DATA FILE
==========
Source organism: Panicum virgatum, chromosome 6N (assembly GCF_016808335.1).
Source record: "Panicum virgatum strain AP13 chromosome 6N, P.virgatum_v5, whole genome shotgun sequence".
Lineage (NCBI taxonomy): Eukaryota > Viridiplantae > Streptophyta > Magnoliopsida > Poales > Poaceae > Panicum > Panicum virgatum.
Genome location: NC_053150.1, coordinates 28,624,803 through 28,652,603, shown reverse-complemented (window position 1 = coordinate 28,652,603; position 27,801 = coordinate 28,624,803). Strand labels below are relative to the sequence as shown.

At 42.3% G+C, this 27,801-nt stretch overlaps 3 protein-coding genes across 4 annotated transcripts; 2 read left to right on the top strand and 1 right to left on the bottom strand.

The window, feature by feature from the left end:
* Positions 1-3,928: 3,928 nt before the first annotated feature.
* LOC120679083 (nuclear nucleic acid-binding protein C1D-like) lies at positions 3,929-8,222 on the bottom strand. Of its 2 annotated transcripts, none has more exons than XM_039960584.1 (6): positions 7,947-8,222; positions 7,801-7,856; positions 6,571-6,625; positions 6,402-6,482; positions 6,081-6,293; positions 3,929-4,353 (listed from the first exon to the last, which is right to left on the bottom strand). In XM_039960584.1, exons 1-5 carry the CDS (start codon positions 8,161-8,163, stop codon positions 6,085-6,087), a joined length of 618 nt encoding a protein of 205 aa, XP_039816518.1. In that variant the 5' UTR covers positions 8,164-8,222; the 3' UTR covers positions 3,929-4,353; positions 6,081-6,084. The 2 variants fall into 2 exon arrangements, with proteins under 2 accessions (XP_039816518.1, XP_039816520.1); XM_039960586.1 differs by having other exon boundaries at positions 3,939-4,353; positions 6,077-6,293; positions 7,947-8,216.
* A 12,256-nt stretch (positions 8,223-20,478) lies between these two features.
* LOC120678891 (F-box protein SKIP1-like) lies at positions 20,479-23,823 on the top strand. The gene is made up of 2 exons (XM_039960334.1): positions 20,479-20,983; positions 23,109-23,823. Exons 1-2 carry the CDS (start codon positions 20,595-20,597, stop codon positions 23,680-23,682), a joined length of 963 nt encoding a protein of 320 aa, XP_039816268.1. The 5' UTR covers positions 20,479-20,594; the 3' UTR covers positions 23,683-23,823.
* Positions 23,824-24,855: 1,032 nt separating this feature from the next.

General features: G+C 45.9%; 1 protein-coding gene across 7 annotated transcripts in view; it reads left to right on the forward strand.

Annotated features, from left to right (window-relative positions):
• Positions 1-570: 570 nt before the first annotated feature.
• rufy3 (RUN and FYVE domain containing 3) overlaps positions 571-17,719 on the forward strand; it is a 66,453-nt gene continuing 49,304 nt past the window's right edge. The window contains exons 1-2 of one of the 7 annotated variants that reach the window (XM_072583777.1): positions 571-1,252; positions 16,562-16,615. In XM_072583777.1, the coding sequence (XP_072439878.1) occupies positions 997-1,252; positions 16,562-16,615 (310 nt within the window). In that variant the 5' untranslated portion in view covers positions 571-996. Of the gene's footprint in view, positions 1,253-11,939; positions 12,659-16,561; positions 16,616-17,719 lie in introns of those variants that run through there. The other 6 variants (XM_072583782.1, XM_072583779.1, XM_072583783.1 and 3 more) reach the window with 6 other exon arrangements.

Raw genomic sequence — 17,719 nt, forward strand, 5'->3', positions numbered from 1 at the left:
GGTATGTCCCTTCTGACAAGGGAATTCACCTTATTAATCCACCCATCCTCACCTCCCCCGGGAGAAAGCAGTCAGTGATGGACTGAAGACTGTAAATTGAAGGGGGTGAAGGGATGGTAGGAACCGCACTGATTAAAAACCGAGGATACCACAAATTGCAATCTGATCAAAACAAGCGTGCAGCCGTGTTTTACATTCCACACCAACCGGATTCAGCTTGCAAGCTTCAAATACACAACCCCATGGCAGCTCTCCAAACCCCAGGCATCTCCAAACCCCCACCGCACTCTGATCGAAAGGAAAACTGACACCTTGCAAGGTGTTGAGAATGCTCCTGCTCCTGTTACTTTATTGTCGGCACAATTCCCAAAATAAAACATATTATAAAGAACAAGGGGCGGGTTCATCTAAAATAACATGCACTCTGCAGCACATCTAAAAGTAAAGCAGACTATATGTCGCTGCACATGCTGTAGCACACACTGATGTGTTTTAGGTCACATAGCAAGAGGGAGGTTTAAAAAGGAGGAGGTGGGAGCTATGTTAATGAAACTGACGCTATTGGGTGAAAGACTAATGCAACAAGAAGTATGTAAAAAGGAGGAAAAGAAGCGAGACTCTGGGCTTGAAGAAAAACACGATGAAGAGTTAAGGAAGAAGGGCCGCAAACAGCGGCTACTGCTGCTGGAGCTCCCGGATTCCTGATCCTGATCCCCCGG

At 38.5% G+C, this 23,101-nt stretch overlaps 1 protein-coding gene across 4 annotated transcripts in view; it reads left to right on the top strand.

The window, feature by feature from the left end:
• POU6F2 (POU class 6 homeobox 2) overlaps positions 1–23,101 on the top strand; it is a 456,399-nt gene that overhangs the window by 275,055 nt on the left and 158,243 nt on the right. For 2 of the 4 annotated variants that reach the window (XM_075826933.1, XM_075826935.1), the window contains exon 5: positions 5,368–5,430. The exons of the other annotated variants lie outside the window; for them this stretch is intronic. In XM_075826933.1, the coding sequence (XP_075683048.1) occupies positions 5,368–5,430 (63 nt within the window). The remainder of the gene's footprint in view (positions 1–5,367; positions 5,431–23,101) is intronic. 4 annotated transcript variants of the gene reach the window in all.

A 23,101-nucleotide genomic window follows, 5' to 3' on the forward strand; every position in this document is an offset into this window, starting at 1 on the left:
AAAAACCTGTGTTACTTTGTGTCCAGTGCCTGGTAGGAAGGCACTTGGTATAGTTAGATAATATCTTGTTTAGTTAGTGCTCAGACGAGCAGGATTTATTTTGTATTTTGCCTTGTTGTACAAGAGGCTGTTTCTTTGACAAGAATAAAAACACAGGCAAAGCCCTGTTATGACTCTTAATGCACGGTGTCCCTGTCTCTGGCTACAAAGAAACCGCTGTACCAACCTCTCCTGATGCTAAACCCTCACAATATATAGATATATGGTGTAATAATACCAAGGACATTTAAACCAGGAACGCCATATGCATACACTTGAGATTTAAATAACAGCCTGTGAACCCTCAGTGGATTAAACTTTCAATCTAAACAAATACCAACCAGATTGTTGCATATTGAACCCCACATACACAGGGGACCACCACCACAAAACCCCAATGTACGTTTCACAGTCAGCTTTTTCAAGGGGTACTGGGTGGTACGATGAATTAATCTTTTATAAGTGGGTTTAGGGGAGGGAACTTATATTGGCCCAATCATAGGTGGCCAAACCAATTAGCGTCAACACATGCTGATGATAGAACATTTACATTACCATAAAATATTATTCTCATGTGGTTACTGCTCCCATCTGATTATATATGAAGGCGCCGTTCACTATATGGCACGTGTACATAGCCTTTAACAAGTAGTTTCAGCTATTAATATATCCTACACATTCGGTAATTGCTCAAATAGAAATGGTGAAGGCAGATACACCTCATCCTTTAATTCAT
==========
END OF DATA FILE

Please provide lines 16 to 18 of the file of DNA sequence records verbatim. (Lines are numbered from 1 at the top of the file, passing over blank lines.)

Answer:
Raw genomic sequence — 17,719 nt, forward strand, 5'->3', positions numbered from 1 at the left:
GGTATGTCCCTTCTGACAAGGGAATTCACCTTATTAATCCACCCATCCTCACCTCCCCCGGGAGAAAGCAGTCAGTGATGGACTGAAGACTGTAAATTGAAGGGGGTGAAGGGATGGTAGGAACCGCACTGATTAAAAACCGAGGATACCACAAATTGCAATCTGATCAAAACAAGCGTGCAGCCGTGTTTTACATTCCACACCAACCGGATTCAGCTTGCAAGCTTCAAATACACAACCCCATGGCAGCTCTCCAAACCCCAGGCATCTCCAAACCCCCACCGCACTCTGATCGAAAGGAAAACTGACACCTTGCAAGGTGTTGAGAATGCTCCTGCTCCTGTTACTTTATTGTCGGCACAATTCCCAAAATAAAACATATTATAAAGAACAAGGGGCGGGTTCATCTAAAATAACATGCACTCTGCAGCACATCTAAAAGTAAAGCAGACTATATGTCGCTGCACATGCTGTAGCACACACTGATGTGTTTTAGGTCACATAGCAAGAGGGAGGTTTAAAAAGGAGGAGGTGGGAGCTATGTTAATGAAACTGACGCTATTGGGTGAAAGACTAATGCAACAAGAAGTATGTAAAAAGGAGGAAAAGAAGCGAGACTCTGGGCTTGAAGAAAAACACGATGAAGAGTTAAGGAAGAAGGGCCGCAAACAGCGGCTACTGCTGCTGGAGCTCCCGGATTCCTGATCCTGATCCCCCGG

At 38.5% G+C, this 23,101-nt stretch overlaps 1 protein-coding gene across 4 annotated transcripts in view; it reads left to right on the top strand.